During the first couple of months of your child's life most children do not show any discomfort of lying on their backs in the water. But some right from the start hate having their nappy changed being on their backs or you lie them down and they want up. Sometimes this happens later on. Well in the water this could happen too. One minute they are totally fine doing a part of the lesson on their back then it changes and they scream or try to wiggle and worm their way out of it.

During swimming lessons, I never force a child on their backs if they don't want to and if you are attending lessons where they do they I would strongly advise to talk to your teachers about that. Physically and emotionally it is not good to make a child do something in the water that they are not ready for or in the right frame of mind to do so.

If they love it and are very relaxed then continue with this skill.

This is where bath time comes in. Right from a young baby, I advise that you get in the bath too. Your body will provide them a safe and comfortable platform to lean on. It might feel strange at first but not only are you ensuring they feel emotionally safe but also you're having a lovely bonding time too. This trust you gain will later prove extremely beneficial during swimming lessons.

There are progressions that you can do with a young baby from you holding them to when they float by themselves with no assistance from you. These progressions will be explained in another blog.

With an older child/toddler encouraging them to go on their backs during bath time is adviseable. Getting them used to the sensation of the water in their ears and the feeling of floating in a smaller area will later help them when they transfer this skill in the pool.

This is also a great way to wash the shampoo off their hair too.

3. Practicing breath control

Using puppets and items under the water encourage breath control skill familiarisation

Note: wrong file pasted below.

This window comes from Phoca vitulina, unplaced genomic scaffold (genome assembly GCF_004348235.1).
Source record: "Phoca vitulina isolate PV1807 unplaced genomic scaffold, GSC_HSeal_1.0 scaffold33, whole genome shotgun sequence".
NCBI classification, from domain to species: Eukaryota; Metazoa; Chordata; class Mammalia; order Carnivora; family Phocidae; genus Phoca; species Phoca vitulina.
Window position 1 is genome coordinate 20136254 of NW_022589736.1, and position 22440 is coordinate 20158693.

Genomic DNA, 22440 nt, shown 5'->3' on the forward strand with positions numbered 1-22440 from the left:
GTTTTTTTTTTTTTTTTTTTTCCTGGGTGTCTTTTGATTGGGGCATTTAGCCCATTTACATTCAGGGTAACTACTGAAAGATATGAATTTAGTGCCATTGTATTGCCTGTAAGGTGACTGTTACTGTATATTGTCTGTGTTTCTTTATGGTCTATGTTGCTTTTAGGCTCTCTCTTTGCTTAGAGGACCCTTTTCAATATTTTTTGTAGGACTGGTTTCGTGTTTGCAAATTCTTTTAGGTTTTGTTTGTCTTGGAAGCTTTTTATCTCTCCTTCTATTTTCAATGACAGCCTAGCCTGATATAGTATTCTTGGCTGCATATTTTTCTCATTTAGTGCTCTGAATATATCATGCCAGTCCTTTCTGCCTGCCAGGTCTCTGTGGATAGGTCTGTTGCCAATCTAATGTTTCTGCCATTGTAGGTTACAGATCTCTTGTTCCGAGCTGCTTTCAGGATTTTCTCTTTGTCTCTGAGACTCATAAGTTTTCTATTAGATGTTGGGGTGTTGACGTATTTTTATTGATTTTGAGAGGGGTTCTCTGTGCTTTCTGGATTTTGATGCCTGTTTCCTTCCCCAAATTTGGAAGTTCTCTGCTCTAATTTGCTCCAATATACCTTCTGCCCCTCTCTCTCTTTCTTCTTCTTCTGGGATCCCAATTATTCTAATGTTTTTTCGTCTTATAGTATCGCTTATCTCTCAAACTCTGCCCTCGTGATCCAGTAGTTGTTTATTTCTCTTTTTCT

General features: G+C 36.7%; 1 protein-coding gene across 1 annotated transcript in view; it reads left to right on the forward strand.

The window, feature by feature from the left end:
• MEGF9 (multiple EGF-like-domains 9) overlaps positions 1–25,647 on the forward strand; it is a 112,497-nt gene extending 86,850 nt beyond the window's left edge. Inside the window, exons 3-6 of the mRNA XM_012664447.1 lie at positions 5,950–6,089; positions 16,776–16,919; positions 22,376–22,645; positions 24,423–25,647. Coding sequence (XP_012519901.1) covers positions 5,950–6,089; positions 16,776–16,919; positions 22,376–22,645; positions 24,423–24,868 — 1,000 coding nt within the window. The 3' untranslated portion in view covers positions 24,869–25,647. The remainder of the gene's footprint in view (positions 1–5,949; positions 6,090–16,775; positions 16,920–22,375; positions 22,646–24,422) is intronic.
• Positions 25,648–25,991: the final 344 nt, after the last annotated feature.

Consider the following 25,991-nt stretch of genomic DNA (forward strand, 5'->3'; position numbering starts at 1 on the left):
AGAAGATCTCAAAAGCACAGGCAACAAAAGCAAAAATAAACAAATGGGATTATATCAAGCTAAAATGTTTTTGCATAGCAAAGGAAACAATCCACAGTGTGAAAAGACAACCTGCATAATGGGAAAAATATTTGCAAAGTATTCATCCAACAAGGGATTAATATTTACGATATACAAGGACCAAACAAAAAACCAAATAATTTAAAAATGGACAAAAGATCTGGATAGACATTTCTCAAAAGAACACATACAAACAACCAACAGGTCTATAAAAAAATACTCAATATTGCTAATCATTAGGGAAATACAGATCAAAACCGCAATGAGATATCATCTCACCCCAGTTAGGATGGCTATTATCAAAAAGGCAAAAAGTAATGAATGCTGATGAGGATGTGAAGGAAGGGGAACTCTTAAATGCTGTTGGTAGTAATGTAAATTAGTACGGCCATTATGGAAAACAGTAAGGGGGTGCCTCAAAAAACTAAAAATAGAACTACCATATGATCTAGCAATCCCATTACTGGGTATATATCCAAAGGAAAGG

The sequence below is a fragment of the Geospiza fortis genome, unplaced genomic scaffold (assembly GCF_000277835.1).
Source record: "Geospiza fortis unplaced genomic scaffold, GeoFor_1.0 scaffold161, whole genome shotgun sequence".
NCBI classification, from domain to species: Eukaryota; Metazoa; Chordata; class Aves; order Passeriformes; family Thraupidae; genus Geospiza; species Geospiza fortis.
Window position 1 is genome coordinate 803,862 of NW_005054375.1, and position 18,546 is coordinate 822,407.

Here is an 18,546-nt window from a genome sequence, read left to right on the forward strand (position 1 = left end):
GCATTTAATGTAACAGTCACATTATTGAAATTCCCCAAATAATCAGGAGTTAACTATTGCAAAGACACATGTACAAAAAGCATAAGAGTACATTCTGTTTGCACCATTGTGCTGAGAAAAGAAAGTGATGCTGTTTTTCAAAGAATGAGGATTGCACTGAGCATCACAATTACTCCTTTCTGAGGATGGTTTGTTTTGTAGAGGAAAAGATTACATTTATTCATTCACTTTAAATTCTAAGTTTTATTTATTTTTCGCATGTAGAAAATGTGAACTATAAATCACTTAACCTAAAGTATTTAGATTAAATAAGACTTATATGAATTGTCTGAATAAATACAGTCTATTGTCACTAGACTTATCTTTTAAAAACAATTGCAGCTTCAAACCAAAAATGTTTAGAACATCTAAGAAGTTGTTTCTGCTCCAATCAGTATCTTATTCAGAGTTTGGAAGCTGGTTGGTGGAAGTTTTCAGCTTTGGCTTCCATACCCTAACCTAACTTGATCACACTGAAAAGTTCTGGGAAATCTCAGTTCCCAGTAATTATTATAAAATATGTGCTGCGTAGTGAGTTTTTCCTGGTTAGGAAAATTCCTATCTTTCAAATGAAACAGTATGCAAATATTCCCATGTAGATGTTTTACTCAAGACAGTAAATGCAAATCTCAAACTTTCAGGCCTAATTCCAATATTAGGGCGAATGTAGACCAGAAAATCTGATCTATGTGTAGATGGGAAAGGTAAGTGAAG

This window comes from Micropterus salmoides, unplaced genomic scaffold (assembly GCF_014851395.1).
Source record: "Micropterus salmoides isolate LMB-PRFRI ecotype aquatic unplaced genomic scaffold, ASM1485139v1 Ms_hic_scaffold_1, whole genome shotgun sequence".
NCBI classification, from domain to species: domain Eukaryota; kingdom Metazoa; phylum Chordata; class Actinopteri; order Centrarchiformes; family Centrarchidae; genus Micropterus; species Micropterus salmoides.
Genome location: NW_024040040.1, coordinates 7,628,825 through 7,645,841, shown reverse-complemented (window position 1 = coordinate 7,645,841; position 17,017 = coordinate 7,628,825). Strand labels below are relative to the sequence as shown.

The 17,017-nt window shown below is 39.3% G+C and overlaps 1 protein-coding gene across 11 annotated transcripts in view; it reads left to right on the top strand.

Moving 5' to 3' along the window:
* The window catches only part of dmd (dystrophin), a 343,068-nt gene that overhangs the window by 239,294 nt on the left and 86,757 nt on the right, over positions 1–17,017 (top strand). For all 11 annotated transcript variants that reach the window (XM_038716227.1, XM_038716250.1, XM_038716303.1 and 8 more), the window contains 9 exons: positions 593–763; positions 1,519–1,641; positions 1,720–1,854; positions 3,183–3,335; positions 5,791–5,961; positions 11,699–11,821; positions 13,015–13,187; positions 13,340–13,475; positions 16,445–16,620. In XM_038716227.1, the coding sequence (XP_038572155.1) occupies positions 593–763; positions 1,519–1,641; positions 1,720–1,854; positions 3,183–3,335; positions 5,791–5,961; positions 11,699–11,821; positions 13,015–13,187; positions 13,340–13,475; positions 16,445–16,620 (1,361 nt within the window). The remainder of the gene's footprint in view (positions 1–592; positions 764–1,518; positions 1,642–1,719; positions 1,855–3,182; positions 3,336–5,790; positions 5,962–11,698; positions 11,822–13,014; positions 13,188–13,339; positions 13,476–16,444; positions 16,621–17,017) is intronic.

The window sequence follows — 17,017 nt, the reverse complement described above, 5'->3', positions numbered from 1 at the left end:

In my 27 years of teaching experience, I would say 90% of the children I have taught really struggle with putting their faces in the water around 2 years old. It doesn't even matter if they have had baby swimming lessons where they were performing submersions they decide that water on their faces is a no go zone. The 10% of children, all ages will be totally comfortable no matter what.

For some children it may take a very long time to entice them to put their faces in the water confidently without hesitation.

This is where bath time is so great.

Again if you perform this skill correctly right from the beginning you will be a winner. Using the verbal cues (stated above) is crucial when putting water over their heads which is the start to feeling ok about the gush of water going on them.

In swimming breath control is a vital skill to learn. If the face (not head) is not is the correct position, the rest of the body will be all out of alignment and the child will have to work harder so much more (I am all about ensuring the child moves efficiently through the water).

There are 2 methods of breath control:

> Blowing Bubbles - breathing out and

> Breath holding

You can practice these essential skills every time your child accepts the opportunity to. If they do not want it is important not to force them (especially not during swimming lessons either). Encouragement is key and using toys and activities will be helpful during this process.